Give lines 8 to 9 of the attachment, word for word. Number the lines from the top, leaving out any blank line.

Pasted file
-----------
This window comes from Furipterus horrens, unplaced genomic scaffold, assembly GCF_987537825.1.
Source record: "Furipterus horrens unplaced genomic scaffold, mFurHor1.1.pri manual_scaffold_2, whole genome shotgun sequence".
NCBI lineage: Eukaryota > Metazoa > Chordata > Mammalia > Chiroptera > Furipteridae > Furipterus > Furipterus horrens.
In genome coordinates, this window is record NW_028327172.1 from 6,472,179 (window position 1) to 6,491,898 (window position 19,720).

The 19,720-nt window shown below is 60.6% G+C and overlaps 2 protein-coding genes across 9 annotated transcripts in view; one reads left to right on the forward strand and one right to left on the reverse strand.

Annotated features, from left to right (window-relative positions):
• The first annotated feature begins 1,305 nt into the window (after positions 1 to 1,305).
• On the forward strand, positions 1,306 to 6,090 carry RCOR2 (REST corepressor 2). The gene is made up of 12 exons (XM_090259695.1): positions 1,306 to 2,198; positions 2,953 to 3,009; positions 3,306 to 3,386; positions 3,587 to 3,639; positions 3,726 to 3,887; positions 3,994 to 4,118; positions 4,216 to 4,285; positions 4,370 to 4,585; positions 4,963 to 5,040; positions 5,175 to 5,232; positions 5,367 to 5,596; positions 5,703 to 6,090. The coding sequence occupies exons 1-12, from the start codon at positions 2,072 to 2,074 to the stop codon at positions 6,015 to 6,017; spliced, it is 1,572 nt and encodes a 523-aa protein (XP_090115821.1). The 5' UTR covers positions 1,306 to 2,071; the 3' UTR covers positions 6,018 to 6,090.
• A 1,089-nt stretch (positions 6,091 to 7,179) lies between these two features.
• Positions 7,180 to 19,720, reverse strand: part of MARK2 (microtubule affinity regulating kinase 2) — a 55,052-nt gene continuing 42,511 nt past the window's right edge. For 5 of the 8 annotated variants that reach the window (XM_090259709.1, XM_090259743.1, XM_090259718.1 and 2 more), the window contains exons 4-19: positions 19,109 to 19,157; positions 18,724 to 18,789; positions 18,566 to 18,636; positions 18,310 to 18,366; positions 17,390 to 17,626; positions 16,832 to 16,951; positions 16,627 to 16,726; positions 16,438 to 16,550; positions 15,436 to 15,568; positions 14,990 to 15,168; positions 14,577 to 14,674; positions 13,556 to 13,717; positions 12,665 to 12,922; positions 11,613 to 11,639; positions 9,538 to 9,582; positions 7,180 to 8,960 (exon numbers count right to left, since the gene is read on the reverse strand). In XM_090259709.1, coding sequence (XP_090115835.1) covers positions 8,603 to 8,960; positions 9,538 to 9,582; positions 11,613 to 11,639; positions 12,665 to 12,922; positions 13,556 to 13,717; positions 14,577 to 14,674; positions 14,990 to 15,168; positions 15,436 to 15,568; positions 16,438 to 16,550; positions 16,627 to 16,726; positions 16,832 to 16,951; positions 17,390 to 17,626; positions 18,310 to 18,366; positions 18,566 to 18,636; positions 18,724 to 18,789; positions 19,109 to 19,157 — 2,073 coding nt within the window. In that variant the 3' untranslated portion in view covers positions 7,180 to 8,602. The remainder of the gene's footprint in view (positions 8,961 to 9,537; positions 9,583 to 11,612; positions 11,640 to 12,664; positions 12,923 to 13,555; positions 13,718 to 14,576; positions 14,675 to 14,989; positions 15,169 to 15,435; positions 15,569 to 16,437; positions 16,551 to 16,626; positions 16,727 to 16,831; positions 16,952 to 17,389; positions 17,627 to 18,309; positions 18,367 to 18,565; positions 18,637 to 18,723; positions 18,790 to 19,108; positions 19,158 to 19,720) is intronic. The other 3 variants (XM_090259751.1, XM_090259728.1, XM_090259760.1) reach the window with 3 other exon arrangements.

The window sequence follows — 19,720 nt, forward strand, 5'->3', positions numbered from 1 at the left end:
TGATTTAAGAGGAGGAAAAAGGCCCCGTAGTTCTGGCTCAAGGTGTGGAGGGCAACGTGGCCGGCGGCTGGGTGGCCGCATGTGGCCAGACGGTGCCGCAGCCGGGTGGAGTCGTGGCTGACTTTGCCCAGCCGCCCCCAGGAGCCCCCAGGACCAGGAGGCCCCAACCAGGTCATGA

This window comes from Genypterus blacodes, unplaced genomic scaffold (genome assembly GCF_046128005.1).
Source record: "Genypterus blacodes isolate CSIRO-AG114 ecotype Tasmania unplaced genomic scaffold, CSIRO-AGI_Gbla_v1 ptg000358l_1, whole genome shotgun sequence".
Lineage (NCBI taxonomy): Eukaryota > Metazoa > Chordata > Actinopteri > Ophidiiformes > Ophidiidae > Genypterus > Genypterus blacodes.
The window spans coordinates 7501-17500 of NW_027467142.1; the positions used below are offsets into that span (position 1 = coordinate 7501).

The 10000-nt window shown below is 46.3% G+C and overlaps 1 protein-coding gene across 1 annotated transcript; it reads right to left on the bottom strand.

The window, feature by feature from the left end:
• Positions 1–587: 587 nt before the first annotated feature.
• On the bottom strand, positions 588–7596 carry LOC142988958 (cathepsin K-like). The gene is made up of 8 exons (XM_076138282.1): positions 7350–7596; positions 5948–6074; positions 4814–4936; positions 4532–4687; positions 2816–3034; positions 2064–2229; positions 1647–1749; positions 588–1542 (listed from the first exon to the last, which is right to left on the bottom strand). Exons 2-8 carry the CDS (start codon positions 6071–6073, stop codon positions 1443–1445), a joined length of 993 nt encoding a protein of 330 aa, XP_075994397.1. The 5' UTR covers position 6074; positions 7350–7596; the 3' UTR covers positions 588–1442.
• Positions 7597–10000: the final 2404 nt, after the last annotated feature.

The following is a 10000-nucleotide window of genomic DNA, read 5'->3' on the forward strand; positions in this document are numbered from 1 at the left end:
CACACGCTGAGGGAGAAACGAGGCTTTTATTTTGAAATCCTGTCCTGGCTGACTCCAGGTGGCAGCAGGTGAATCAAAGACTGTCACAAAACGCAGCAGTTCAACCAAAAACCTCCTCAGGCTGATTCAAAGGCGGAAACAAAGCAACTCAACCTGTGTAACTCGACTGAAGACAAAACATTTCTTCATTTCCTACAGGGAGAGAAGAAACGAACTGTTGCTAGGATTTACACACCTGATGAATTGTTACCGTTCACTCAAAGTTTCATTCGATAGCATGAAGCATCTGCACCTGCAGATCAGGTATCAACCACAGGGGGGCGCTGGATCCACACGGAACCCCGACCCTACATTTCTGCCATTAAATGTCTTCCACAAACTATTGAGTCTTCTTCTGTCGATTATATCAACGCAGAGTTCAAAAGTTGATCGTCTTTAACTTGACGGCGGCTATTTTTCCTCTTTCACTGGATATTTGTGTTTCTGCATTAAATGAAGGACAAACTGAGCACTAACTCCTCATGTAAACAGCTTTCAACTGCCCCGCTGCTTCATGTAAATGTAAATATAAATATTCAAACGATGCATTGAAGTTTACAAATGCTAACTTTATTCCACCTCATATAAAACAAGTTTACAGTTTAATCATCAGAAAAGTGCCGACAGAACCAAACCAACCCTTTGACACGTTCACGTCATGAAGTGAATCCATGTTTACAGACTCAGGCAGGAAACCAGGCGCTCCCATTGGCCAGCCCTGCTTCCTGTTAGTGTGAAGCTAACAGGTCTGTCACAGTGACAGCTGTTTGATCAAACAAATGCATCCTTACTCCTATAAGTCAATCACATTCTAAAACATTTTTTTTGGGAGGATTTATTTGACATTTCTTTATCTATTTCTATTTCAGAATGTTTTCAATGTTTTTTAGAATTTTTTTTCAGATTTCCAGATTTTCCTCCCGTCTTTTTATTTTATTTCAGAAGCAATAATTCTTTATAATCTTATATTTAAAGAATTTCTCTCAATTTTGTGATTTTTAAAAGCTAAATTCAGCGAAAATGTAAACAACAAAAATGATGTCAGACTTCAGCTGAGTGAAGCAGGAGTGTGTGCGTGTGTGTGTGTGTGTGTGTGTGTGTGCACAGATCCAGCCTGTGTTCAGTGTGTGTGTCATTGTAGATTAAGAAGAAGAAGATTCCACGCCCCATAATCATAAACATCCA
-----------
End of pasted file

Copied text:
• On the forward strand, positions 1,306 to 6,090 carry RCOR2 (REST corepressor 2). The gene is made up of 12 exons (XM_090259695.1): positions 1,306 to 2,198; positions 2,953 to 3,009; positions 3,306 to 3,386; positions 3,587 to 3,639; positions 3,726 to 3,887; positions 3,994 to 4,118; positions 4,216 to 4,285; positions 4,370 to 4,585; positions 4,963 to 5,040; positions 5,175 to 5,232; positions 5,367 to 5,596; positions 5,703 to 6,090. The coding sequence occupies exons 1-12, from the start codon at positions 2,072 to 2,074 to the stop codon at positions 6,015 to 6,017; spliced, it is 1,572 nt and encodes a 523-aa protein (XP_090115821.1). The 5' UTR covers positions 1,306 to 2,071; the 3' UTR covers positions 6,018 to 6,090.
• A 1,089-nt stretch (positions 6,091 to 7,179) lies between these two features.